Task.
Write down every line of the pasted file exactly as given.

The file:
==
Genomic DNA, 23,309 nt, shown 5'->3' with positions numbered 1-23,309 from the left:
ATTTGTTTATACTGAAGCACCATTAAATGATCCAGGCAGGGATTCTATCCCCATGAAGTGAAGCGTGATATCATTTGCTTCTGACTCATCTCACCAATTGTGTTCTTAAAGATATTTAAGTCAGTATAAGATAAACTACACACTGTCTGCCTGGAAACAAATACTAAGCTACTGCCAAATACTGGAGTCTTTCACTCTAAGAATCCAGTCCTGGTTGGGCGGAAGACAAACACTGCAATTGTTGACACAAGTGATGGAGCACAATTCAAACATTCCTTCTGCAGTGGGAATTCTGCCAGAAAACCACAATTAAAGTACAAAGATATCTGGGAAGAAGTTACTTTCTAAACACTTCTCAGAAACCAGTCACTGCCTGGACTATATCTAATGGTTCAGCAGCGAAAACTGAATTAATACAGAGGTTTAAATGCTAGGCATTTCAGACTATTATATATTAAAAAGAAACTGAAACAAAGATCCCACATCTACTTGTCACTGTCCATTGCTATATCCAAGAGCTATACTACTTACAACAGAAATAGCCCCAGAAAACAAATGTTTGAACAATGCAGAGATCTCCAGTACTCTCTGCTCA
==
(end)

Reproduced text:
Genomic DNA, 23,309 nt, shown 5'->3' with positions numbered 1-23,309 from the left:
ATTTGTTTATACTGAAGCACCATTAAATGATCCAGGCAGGGATTCTATCCCCATGAAGTGAAGCGTGATATCATTTGCTTCTGACTCATCTCACCAATTGTGTTCTTAAAGATATTTAAGTCAGTATAAGATAAACTACACACTGTCTGCCTGGAAACAAATACTAAGCTACTGCCAAATACTGGAGTCTTTCACTCTAAGAATCCAGTCCTGGTTGGGCGGAAGACAAACACTGCAATTGTTGACACAAGTGATGGAGCACAATTCAAACATTCCTTCTGCAGTGGGAATTCTGCCAGAAAACCACAATTAAAGTACAAAGATATCTGGGAAGAAGTTACTTTCTAAACACTTCTCAGAAACCAGTCACTGCCTGGACTATATCTAATGGTTCAGCAGCGAAAACTGAATTAATACAGAGGTTTAAATGCTAGGCATTTCAGACTATTATATATTAAAAAGAAACTGAAACAAAGATCCCACATCTACTTGTCACTGTCCATTGCTATATCCAAGAGCTATACTACTTACAACAGAAATAGCCCCAGAAAACAAATGTTTGAACAATGCAGAGATCTCCAGTACTCTCTGCTCA